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Booster Shots

She's Not in a Family Way, but Has a Delicate Condition

October 07, 2002|ROSIE MESTEL

The power of the mind is impressive--but there are limits. The mind, for instance, cannot spontaneously cause a woman to become pregnant and cause her to give birth to a child.

Yet sometimes the mind gets a definite A for effort.

Women, extremely rarely, can show up in doctors' offices looking very, very pregnant and so utterly convinced that they're expecting--maternity frocks and all--that in bygone eras many a doctor was fooled.

Who can blame them?

These women's periods become irregular, even halt. Their bellies distend.

Their breasts grow tender--sometimes exude clear fluid or milk.

Sometimes they experience morning sickness, feel the fetus move--even get as far as to be admitted to hospital with labor pains.

The technical term for such a "phantom pregnancy" is pseudocyesis, from the Greek words pseudes (meaning fake) and kyesis (meaning pregnancy). The Greek physician Hippocrates described it more than 2,000 years ago, noting that some women "imagine that they are pregnant seeing that their menses are suppressed and their matrices swollen."

Queen Mary Tudor of England suffered from two episodes of pseudocyesis after her marriage to Philip of Spain in 1554. The pressure to produce an heir was intense. She was sure she was pregnant, but both times the day of delivery came and went with no result.

In 1814, Joanna Southscott, a New England religious leader, similarly claimed she was pregnant--less convincingly, you'd think, since she was over 60 years old and also claimed the fetus was the Messiah. But her large abdomen and swollen breasts convinced several doctors. When she died soon afterward, more than a dozen physicians were present at the autopsy. It revealed no pregnancy but a distended bowel and a lot of abdominal fat.

Usually, episodes of pseudocyesis last nine months. But one woman in 18th century Paris reportedly sustained the belief in her pregnancy for an impressive 18 years.

"I think, madam," said her physician, "that the best thing you could do would be to swallow a private tutor for your son, or his education will be sadly neglected."

All in all, more than 500 reports of pseudocyesis exist in the medical literature, in females age 5 to 79. Its causes are still a mystery.

You'd think some clues might come from other animals. After all, chickens, rabbits, mice and dogs can develop false pregnancies. Dogs, for instance, will gain weight, develop swollen mammary glands and start nesting. Sigmund Freud's dog reportedly suffered from this. (Wonder what Freud made of it.)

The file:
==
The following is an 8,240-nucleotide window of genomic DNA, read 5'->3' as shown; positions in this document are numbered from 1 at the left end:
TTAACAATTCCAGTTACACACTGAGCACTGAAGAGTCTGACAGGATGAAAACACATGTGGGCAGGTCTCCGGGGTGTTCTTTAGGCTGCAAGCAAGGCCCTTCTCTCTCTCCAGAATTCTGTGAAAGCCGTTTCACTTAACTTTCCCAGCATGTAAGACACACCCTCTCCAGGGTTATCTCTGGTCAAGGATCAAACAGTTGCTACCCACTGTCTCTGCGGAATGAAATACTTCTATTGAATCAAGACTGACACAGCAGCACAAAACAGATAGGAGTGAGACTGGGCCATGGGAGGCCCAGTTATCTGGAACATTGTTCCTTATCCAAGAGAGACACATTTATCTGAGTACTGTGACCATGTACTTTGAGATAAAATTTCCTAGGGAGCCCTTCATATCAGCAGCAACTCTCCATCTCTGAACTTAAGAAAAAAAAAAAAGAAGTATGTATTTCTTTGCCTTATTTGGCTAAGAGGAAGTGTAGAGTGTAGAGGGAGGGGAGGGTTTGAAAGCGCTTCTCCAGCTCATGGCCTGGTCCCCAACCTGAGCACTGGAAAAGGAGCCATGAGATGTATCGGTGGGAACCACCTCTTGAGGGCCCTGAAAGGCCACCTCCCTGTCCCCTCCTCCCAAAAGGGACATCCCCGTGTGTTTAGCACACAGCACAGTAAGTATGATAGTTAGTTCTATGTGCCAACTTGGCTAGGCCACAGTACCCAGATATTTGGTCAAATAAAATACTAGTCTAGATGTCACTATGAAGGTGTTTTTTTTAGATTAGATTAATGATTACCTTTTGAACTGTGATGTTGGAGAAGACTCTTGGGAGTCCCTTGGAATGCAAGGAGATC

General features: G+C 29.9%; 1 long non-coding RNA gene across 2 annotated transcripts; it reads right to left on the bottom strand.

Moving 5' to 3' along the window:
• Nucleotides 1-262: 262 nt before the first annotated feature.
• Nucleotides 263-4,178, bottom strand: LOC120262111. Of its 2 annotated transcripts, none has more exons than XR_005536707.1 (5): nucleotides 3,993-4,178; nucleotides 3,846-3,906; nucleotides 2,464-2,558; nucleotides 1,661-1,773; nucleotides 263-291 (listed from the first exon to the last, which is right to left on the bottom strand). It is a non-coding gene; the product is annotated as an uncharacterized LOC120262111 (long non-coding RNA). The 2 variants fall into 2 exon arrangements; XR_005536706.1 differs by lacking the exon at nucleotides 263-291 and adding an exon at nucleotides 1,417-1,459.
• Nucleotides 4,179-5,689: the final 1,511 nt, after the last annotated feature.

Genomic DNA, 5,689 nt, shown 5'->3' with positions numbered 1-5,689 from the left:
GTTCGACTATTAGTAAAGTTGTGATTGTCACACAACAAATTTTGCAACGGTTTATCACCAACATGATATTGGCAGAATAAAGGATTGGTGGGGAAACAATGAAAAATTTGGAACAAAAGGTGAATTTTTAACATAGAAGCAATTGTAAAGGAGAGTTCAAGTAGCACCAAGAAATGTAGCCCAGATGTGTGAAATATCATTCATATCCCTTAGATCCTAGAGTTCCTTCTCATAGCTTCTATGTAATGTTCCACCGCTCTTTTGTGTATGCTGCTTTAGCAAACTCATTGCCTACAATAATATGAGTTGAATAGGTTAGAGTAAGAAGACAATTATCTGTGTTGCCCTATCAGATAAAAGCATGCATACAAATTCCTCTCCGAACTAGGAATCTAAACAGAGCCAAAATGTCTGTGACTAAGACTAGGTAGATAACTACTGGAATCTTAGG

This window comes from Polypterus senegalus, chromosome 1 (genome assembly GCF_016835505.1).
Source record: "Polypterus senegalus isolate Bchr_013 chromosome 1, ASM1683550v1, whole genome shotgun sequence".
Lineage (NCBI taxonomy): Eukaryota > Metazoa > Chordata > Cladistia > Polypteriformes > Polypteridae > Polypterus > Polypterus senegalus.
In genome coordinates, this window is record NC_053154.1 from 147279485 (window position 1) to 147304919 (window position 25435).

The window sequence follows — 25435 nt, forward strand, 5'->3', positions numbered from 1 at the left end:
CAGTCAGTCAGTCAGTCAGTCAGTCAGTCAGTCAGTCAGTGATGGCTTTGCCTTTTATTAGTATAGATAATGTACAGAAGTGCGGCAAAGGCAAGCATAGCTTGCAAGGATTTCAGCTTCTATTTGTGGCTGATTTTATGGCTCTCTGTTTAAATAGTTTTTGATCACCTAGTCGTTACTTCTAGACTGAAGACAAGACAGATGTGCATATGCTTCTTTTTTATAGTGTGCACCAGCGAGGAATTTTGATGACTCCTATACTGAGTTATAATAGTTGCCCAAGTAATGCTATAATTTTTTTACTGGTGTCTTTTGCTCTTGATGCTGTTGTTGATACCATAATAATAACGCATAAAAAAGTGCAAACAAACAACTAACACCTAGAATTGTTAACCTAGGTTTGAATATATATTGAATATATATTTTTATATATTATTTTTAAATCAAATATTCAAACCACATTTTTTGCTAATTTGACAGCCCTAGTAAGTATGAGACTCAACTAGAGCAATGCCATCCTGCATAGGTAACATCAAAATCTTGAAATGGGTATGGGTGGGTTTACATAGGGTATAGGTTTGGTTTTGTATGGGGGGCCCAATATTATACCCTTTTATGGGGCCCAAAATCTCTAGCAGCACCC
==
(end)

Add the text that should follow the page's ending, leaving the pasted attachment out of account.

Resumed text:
But false pregnancies in such species have a different underlying cause, stemming primarily from physiology. In rabbits, for instance, pregnancy is pretty much assured with each episode of intercourse (no wonder the creatures are so prolific). Intercourse with an infertile male is enough to trigger hormones that make a female bunny act pregnant.

But in human beings, pregnancy and intercourse aren't so tightly linked--and it is the mind that seems to set the condition rolling.

It goes something like this: A woman may very much desire a baby. Then maybe her periods become irregular or stop. (Stress can actually cause this to happen, via release of the hormone cortisol.) She believes that she is pregnant.

Congratulated and fussed over by family and friends, the woman starts dressing pregnant, unconsciously distending her abdomen and carrying her body in a pregnant way.

Accumulations of gas in the abdomen--and movements of that gas--can mimic pregnancy and fetal movements. Weight gain, nausea and fatigue--all can be induced by the mind, behavior changes or hormonal fluxes.

Other hormones can come out of kilter too, causing changes in breast physiology.

"This is truly, if you will, mind over matter--it's perhaps the most graphic expression in humans of a situation where the psychology of what's going on drives hormonal changes," says Dr. John O'Grady, director of obstetrical services at Baystate Medical Center in Springfield, Mass.

These days, pseudocyesis is rare indeed, says Dr. Alan DeCherney, professor of obstetrics and gynecology at UCLA. The pressure to have kids is less intense. Doctors' exams are more thorough.

And these days, of course, there are early, reliable pregnancy tests--and ultrasound to directly view the fetus.

"It used to be that when a patient had symptoms of pregnancy we'd say, 'We can't really tell whether you're pregnant or not' and we'd have to wait till she was 12 weeks along for physical signs," DeCherney says.

"Now we can tell four days after her period, or even sooner. There's no time to get wrapped up in the fantasy."

This is the last Booster Shots column. Many thanks to all who have read and corresponded--it's been fun. You can still reach Rosie Mestel at

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